Smartest Smart Home Option: Honeywell Smart Home Security System
Starter kit cost: $500
Total hardware cost: $1,100

The new Honeywell DIY system is the second most expensive option behind Nest Secure, but it offers far more value. The system’s base station doubles as a security camera, with facial recognition and two-way audio, and a smart speaker with built-in Amazon Alexa. Honeywell told us that it is also working to add Google Assistant, giving you two virtual assistants to choose from, as well as integration with Apple HomeKit devices.

The system also includes a Z-Wave radio chip, allowing you to use it as a smart-home hub for compatible Z-Wave lights, switches, and more.

With this roster of integrations, the Honeywell Smart Home Security System could connect to dozens of smart-home devices. And it will run on the same app Honeywell built for its Lyric thermostats and security cameras.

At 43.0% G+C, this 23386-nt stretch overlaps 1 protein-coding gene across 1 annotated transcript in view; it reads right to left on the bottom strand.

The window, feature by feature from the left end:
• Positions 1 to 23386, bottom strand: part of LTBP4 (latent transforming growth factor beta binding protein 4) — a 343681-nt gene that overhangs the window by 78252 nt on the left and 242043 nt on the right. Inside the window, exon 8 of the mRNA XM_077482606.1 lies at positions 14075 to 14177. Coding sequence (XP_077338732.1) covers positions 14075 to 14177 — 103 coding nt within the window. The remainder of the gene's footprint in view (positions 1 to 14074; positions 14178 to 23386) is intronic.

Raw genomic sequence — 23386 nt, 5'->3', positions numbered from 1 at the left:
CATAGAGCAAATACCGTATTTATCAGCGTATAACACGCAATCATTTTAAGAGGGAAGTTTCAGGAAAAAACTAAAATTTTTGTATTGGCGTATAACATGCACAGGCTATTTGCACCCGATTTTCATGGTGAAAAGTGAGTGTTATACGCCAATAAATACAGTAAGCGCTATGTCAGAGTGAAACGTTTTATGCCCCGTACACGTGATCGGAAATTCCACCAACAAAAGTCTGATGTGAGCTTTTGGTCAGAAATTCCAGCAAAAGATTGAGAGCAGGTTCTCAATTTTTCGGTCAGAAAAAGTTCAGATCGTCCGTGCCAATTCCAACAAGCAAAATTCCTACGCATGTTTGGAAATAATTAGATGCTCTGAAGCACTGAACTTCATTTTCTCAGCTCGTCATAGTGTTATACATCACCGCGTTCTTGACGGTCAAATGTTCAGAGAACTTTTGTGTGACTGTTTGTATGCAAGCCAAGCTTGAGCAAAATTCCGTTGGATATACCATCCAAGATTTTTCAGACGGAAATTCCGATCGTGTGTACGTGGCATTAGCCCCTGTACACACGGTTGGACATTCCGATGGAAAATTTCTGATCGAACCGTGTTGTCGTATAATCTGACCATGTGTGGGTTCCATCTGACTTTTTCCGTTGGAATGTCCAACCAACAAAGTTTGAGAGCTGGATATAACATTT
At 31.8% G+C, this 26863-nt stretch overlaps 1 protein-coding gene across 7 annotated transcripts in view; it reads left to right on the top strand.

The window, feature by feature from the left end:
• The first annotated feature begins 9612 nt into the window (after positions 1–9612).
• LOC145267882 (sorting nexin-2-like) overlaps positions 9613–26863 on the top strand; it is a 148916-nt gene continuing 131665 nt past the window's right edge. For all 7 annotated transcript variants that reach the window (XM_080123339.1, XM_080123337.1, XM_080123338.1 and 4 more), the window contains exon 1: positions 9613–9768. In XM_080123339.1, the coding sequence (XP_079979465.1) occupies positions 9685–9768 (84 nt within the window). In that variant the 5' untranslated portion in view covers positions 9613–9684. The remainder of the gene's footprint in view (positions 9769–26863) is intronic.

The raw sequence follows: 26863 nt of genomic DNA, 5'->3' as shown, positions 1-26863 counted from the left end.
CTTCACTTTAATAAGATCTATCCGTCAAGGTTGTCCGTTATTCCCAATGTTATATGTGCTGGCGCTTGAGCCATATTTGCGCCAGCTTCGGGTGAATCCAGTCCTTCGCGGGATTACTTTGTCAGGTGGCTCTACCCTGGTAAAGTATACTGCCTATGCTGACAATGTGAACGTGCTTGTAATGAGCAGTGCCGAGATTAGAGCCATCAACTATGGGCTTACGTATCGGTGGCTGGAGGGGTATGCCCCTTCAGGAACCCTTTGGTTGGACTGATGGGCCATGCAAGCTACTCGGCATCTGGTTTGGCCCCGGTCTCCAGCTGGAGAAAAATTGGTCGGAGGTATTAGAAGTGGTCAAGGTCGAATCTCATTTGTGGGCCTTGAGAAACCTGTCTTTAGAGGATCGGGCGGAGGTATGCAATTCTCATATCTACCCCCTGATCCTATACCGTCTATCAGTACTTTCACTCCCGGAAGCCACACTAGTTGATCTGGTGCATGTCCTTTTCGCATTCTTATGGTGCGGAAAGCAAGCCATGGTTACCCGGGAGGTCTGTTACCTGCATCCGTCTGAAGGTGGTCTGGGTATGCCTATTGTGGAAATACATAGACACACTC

In an odd move for a Fortune 100 company, Honeywell launched the system on crowdfunding platform Indiegogo, where interested consumers can pledge funds for a pre-order for a January delivery.

"Indiegogo is made up of passionate early adopters and tech enthusiasts, exactly the type of people we’d like to get early feedback from," says Ted Booth, Honeywell Experience Design Director. "We’ll use that feedback to drive future enhancements to the product."

The Honeywell Smart Home Security System will be available in March 2018.


Editor's Note: This article has been updated with revised monitoring costs for Nest, Abode, and Scout Alarm, and to remove Ring Protect.